Chalk Talk: The green chancellor who's planning to make his voice heard
Richard Garner has been Education Editor of The Independent for 12 years and writing about the subject for 34 years. Before becoming a journalist, he worked as a disc jockey in London pubs and clubs and for a hospital radio station. His main hobbies are cricket (watching these days) and theatre. On his days off, he is most likelt to be found at Lord’s or the King’s Head Theatre Club.
Thursday 01 March 2012
Jonathan Porritt is determined to put his time as Chancellor of Keele University to good use. After all, he could be some time in the post – the university has only had three Chancellors since it was granted university status in 1962.
The leading environmental campaigner and former government adviser on green issues believes the economic turmoil facing higher education presents it with an ideal opportunity to grapple with issues of sustainability and energy conservation.
"It's a pretty critical time for higher education," he tells me. "There won't be much money for capital spending, so universities need to take a serious look at energy efficiency and carbon reduction – even if it is just to save money."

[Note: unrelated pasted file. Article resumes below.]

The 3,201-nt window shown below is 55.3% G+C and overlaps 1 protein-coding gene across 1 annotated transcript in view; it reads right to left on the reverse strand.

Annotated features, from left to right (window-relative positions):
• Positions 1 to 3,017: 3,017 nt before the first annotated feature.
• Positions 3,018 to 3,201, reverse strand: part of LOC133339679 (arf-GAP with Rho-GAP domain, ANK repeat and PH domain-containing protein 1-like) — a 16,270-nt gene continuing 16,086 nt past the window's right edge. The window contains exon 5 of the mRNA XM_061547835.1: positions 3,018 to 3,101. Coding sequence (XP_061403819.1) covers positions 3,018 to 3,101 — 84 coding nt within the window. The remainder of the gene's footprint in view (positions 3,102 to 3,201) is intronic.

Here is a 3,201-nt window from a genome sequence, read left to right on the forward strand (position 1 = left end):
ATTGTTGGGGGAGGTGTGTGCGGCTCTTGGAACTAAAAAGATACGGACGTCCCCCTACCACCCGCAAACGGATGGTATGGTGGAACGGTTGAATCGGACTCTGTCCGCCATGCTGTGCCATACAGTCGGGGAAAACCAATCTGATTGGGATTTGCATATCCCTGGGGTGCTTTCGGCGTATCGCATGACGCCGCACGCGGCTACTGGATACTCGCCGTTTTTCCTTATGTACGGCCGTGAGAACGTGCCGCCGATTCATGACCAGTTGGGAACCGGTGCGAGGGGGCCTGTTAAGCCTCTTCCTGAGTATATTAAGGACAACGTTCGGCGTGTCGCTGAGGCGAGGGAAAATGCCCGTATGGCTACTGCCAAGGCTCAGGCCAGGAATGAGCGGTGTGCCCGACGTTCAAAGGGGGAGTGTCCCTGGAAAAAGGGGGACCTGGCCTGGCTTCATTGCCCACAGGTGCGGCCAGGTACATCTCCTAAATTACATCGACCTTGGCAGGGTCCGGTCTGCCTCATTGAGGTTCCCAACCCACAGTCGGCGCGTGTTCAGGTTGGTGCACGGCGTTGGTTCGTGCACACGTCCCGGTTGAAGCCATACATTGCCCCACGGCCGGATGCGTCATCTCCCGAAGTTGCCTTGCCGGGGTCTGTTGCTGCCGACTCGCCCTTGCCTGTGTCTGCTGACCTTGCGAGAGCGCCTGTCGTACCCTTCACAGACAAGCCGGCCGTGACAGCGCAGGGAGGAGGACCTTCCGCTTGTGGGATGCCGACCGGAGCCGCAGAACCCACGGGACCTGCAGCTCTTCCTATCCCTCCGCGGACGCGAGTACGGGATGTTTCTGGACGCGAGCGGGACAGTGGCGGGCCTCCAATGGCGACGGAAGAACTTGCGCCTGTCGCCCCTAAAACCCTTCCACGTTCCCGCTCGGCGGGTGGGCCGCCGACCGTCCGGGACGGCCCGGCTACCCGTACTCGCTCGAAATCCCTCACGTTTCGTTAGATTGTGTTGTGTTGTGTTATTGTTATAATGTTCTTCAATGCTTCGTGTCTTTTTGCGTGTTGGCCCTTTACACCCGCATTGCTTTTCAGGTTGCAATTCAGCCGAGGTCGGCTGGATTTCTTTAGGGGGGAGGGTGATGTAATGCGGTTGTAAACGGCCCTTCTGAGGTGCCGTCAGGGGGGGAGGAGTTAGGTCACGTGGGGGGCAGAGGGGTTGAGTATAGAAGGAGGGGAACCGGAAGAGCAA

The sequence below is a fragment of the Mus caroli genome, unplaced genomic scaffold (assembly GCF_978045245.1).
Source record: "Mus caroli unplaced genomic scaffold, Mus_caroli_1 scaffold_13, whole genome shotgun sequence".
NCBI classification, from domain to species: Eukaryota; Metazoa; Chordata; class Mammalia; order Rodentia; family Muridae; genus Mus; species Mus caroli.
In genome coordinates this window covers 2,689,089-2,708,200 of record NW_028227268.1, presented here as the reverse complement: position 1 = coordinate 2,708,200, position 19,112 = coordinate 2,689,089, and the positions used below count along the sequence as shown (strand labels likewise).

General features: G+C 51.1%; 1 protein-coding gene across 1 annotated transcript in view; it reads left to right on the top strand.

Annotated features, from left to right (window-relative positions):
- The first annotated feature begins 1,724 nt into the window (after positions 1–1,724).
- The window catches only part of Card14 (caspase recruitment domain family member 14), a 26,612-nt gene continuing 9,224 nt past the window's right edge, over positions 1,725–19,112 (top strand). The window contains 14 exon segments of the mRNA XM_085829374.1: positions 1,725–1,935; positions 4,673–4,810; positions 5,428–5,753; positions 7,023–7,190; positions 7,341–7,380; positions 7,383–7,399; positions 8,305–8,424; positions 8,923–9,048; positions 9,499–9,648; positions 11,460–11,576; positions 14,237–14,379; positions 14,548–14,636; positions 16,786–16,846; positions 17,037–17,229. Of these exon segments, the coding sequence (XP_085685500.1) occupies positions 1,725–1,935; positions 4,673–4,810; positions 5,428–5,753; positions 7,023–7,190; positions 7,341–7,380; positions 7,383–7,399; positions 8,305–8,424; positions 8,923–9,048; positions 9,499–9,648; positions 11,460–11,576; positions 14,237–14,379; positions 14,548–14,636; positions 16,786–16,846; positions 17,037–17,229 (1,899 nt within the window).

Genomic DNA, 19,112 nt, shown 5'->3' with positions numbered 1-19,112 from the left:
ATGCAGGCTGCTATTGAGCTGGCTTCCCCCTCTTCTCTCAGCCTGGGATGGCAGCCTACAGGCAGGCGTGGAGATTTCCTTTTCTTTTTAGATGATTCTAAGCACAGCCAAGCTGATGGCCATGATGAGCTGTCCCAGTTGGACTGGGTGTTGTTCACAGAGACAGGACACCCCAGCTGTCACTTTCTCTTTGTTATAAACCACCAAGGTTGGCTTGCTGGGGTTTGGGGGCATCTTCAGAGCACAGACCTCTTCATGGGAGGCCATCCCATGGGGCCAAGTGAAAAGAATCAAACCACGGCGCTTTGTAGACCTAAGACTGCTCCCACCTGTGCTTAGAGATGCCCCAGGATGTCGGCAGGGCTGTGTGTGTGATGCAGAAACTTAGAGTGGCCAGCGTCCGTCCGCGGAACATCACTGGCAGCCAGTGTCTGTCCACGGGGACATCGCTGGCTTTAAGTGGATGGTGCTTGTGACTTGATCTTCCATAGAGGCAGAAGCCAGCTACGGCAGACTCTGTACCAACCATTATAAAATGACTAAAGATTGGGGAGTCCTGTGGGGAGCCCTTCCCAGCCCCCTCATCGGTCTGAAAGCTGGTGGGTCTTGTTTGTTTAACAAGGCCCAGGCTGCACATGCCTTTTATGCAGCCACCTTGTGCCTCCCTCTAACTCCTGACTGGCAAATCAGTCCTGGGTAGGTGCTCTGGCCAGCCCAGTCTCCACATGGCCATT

He would hope the policy of sustainability would be more embedded in the institution – and, indeed, in others – as befits someone who has stayed true to his environmentalist principles since the 1970s, when he joined the Green party when it was thought of as a "fundamentally small band of rather eccentric extremists".
At Keele, the policy will go further than just money-saving. The university has already invested in a sustainability hub – for use by the whole community – designed to promote innovation and implementation of a sustainable lifestyle.
Porritt would like to see the Government abandoning its fees policy. "I just think that it is fundamentally wrong to dump a burden of debt on any undergraduate, which will then be with them for a significant part of their life," he explains. "I don't think it is a moral approach to higher education – that debt is an acceptable way of building a new career."
He is realistic enough, though, to realise that his chances of making away headway with this argument are stymied for the time being.
Some university chancellors just take the job for the ceremonial parts of the job – presiding over graduation day, etcetera. Others – notably Lord (Christopher) Patten at Oxford University – use it to put their weight behind policy issues.
Nice to see that Keele will have a campaigning chancellor, and probably not just for the foreseeable future.
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